Step 4: Assembly

Now to join the hook and shaft together, bringing the hook stick to life!

Take a look at the hook you've made and determine whether you've twisted it up clockwise or anticlockwise, then press the hook into the hole, screwing it in along the twisted pattern - this will ensure that the silicone sticks into the grooves of the hook.

Take the two hose clamps and fasten them along the shaft, one roughly at the top of the shaft and the other around the point where the base of the hook is. 
I would wrap some sort of cloth around the hook end, to make sure you do not injure the snake.
I tried doing this, but the wire was way too flexible
The silicone prevents injury to the snake, but cloth would work too.<br><br>It's strange that your hook is flexible. It could be that the wire isn't thick enough or that it's not twisted up tightly enough? <br><br>The hook on the stick I made in this Instructable has proven to be strong enough to flip rocks and logs without bending at all. As a test I took a 5kg weight and suspended it on the very tip of the hook (where the level effect is strongest and the most stress put on the bend) and it supports the weight without bending a fraction... What kind of wire did you use bud?
I didn't mean to pad the sharp end, many hooks have a padding to prevent injury on the entire hook.
Average clother hanger wire.
Instead of using silicone to glue the hook in place, try using a two part epoxy. That's what holds golf club heads onto the shafts. I think that would make the hook much less likely to fall out. Otherwise, excellent instructable!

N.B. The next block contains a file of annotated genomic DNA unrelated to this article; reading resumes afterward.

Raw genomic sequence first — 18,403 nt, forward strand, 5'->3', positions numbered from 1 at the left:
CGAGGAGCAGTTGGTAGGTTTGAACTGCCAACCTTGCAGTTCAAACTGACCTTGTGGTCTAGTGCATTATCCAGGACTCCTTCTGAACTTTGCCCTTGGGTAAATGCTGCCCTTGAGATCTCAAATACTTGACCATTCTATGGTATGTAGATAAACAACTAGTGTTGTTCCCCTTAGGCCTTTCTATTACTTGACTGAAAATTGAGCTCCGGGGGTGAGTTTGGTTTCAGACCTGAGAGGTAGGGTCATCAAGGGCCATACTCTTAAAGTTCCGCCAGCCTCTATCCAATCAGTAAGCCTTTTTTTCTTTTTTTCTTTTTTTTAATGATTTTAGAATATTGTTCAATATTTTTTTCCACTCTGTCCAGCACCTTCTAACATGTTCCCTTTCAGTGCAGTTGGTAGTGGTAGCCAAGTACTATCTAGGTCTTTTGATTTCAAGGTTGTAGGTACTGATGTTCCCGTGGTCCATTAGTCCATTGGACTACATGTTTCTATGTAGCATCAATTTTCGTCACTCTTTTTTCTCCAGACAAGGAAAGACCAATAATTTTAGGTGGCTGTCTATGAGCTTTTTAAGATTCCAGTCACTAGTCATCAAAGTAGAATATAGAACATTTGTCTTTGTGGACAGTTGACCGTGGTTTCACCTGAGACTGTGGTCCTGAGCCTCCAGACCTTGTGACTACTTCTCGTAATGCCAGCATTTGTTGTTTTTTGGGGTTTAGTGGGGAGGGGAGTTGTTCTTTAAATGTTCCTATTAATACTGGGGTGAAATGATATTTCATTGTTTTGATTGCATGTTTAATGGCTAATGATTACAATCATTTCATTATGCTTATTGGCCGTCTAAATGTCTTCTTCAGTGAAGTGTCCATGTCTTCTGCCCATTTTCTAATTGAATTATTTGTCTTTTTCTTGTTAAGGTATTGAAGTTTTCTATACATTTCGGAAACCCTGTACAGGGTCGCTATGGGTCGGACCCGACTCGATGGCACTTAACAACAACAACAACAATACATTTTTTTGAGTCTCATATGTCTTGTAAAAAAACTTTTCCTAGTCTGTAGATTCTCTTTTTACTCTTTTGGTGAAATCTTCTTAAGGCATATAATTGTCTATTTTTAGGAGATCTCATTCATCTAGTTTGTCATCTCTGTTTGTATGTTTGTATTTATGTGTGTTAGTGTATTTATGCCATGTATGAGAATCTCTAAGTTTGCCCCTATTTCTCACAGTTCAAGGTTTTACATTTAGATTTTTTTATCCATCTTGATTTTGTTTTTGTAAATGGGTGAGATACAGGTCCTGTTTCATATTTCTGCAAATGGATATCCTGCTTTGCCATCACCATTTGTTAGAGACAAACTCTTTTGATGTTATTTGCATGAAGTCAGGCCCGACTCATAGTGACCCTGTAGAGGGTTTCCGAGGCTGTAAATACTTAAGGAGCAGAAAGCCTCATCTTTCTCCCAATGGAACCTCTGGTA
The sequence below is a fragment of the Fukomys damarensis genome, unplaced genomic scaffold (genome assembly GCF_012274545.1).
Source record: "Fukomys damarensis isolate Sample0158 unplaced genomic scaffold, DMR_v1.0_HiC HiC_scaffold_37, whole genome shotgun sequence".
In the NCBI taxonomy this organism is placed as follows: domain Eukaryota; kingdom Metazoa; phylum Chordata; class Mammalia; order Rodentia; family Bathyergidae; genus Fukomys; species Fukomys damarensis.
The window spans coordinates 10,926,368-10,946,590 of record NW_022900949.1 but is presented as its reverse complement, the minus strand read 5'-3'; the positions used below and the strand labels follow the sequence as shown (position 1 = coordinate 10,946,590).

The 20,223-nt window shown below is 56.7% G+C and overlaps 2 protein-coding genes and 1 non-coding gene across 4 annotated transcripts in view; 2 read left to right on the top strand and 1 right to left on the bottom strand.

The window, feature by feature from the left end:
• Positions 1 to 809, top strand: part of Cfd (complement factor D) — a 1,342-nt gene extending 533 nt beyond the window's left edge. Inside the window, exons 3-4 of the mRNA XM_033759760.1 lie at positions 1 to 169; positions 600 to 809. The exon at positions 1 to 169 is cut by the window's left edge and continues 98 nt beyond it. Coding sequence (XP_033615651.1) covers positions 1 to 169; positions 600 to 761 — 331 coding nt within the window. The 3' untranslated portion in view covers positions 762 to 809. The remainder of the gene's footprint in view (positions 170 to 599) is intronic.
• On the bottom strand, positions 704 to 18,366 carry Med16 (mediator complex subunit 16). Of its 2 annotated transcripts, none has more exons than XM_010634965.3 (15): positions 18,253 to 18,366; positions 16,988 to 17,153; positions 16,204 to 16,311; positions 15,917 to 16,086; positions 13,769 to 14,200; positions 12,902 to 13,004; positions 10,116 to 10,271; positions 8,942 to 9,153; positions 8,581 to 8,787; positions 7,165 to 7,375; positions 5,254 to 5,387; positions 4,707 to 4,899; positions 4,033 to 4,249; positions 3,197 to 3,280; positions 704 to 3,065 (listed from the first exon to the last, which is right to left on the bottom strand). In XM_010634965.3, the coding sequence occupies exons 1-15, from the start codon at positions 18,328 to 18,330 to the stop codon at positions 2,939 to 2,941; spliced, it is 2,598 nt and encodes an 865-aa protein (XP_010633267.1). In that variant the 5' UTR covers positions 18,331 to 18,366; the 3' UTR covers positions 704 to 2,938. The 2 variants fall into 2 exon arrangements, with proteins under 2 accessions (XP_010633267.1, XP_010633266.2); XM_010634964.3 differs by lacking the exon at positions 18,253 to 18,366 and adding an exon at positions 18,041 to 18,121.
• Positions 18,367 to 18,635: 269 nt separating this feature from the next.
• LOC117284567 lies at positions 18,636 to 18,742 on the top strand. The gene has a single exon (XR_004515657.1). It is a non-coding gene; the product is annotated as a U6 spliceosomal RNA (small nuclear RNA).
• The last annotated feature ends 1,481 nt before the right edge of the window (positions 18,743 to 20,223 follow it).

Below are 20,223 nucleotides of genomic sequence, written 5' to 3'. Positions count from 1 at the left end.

Good plan, it would work better. Indeed, there's a lot on my hook stick that could have been better, but I just went out to build one using scraps around the workshop so that there's no cost involved - I had silicone, and didn't have epoxy... <br><br>Just stay away from that greyish cement-like two-part adhesive - it has a habit of popping out the shaft.
Very interesting.<br> <br> When I was a conscript (in the pleistocene), to catch <a href="https://www.google.com.ar/search?q=yarar%C3%A1&oe=utf-8&rls=org.mozilla:es-ES:official&client=firefox-a&um=1&ie=UTF-8&hl=es&tbm=isch&source=og&sa=N&tab=wi&ei=bzZdT4iwFcrAtweLz6CFDA&biw=960&bih=508&sei=eTZdT8vjNcqItwflrfGEDA" rel="nofollow">poisonous snakes</a> I used two thin canes, freshly cut from any tree. First put a cane at middle of the body, then the other nearer to the head, and so on until press its nape(neck?) on the floor. Then with nude fingers catch it from its neck and introduce it in a bottle, the tail first. To avoid any danger of biting, when all the body was into the bottle, a little stick was put into its mouth before drop it. The cork had two or three grooves for the air can renew.<br> <br> This procedure is safe and not injure it. Then the snake was carried to an institute to extract its venom in order to make antivenom, without killing it.
Yeah, I've heard of this method, although I wouldn't risk it, especially out here where I live - the nearest reputable hospital is about 2 and a half hours drive away, so I play it safe...<br><br>I catch venomous species using these two methods - http://www.instructables.com/id/How-to-Safely-Catch-a-Snake/

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Bio: Proudly South African, Enthusiastic about the great outdoors, Natural Sciences, Photography, DIY, and all aspects of the natural world, with arachnids and reptiles being my ... More »
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